There are advantages viewing the work in this format. First, the specifics of the “PC” clusters are easier to see
and compare. Next, there is greater clarity in regards how clusters may act as “attractants”, and may progress over time (just as triads can wiggle about from “harmonic” area to area (think Reger “Theory of Modulation”?), so too can clusters). As example, on page one, the C/C#/D triune moves (in meas. 5) to F#/G/G#; then an additional 1/2 step shift to G/G#/A; then a “slip” downwards (in “PC” terms, not visually!) to E/F/F#. Similar wanders occur thruout the work, and are analogous to triad wanders (i.e. a passage such as meas. 56  71 from F to f# to G to C (with digressions)).
This matrix also provides perspectives different from those of the exs. in the main body. There, horizontal supremacy is emphasized, followed by triads; with dyads, triunes and ovals as a tertiary matter. Ex. 21 shows that hatches, together as a single group, permeate the landscape more than previously indicated. The numbers are:
68 meas. contain hatches; of which
26 are without triads; 42 are with triads.
51 meas. contain triads; of which
9 are without hatches; 42 are with hatches.
i.e., meas. with hatches account for 64.8% of the total 105 meas.; and a more representative hierarchy might be
horizontals (at 72 meas.  see ex. 8), followed by hatches, followed by triads. Also note how matrix pages (aka lines of music) vary  some with few triads; some with few hatches; hatches sometimes primary; triads sometimes primary; some pages rather bare, others quite quite murky; and the matrix may shed light on the interplay, intertwine, and interaction of horizontals and verticals. For insight beyond the scope of this datadriven text, look beyond “music” (Klee’s “Pedagogical Sketchbook”, or “Notebooks”, come to mind). As a further advantage, “flipping” thru the pages (as if in a flipbook) helps one to see the overall progression without getting lost amongst the individual trees.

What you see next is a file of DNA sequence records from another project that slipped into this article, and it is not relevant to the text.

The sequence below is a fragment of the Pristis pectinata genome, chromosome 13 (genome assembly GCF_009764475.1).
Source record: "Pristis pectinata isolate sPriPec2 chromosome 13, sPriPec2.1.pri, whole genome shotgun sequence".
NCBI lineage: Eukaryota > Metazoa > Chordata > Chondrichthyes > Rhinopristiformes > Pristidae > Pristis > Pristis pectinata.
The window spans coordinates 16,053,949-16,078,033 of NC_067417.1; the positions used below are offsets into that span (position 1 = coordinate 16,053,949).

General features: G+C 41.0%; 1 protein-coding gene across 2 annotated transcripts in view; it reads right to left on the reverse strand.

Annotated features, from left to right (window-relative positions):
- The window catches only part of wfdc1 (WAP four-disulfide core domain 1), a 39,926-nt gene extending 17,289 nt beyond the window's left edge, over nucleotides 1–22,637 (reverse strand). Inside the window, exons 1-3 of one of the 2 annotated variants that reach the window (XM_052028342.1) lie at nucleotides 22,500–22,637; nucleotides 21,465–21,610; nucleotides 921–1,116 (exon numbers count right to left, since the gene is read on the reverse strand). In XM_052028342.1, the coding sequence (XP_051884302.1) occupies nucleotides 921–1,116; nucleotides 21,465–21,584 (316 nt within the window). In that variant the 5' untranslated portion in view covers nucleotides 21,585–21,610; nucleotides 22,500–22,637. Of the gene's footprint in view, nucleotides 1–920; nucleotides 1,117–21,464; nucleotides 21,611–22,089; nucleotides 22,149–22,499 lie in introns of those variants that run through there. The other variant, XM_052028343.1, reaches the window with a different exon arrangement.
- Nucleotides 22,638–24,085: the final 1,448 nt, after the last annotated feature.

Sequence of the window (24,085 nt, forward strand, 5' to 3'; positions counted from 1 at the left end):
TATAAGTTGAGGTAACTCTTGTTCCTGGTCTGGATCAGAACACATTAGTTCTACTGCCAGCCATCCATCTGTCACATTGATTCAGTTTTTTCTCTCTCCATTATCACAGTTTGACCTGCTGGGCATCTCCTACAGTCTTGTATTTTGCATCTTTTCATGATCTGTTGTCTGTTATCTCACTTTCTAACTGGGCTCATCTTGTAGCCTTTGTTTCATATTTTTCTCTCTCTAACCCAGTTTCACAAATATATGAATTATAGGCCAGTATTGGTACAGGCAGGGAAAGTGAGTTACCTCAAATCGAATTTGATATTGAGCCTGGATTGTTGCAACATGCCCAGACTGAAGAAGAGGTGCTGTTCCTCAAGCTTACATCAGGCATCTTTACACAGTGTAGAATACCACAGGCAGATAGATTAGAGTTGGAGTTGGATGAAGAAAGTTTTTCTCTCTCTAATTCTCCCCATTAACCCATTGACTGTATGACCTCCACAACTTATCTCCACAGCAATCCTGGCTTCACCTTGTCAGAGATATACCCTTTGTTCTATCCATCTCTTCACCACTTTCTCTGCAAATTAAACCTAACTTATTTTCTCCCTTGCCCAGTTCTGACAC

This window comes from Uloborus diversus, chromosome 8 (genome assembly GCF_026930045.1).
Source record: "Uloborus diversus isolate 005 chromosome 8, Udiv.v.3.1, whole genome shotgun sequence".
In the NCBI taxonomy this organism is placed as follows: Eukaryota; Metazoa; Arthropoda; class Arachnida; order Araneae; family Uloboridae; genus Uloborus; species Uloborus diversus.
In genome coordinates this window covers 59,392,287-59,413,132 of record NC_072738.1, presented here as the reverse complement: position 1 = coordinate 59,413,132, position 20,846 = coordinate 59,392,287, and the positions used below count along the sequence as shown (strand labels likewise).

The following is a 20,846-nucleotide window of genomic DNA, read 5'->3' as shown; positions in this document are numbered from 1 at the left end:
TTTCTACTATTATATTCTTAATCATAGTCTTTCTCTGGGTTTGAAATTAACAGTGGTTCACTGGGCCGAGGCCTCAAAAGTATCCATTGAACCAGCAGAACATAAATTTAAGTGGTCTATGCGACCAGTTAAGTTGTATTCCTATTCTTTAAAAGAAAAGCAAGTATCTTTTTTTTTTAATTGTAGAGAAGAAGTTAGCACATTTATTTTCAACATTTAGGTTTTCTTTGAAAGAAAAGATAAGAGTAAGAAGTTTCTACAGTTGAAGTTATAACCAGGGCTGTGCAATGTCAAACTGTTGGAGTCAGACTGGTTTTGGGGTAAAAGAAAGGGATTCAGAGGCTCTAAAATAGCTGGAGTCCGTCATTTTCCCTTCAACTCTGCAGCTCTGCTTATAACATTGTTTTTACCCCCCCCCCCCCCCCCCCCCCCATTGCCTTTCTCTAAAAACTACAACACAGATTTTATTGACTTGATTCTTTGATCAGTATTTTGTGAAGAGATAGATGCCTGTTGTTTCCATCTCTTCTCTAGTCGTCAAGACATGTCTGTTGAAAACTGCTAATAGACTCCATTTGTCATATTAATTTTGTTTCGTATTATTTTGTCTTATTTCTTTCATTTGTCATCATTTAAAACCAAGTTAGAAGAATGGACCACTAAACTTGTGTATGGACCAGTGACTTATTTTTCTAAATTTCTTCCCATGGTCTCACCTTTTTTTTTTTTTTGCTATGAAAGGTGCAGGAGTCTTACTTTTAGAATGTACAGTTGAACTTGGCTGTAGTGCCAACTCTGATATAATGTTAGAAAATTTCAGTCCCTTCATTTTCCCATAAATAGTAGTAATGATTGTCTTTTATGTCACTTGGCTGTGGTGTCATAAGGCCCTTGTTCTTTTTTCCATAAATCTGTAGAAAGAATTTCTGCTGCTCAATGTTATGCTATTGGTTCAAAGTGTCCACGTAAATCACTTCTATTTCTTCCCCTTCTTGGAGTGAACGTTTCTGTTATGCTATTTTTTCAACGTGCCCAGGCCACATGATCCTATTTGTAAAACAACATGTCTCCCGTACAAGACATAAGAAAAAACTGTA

App. ii
All about “agg”pairs
Plotting “agg”pairs on a grid of 5 rows x 21 cols. (ex. 22) reveals a pair  letter at the midpoint of each 21measure span – i.e. the pink swath with the letters “D”, “H”, “K”, “M” and “D” (“D”/”D” being one of only three pairs that repeat in the same column, the others being “C”/”C” and “G”/”G”). Note the skewed distribution, i.e. far more pairs appear to the right of the pink swath, than to the left.
Adding “agg”s that repeat more than twice (ex. 23) shows an even greater concentration of repeated “agg”s to the right of the pink swath, with “agg”s appearing only once (i.e. the empty meas.) concentrated to the left of the swath. The redcolored “agg”s of meas. 15, 38, 61, 76 and 101 all appear to the right of the midline swath. Note that other plots of aliquot factors of 105 (3 X 35; 7 X 15) do not show even this much pattern, and the pink swaths of ex.s 18, 22 and 23 may simply be a matter of apophenia, without musical function.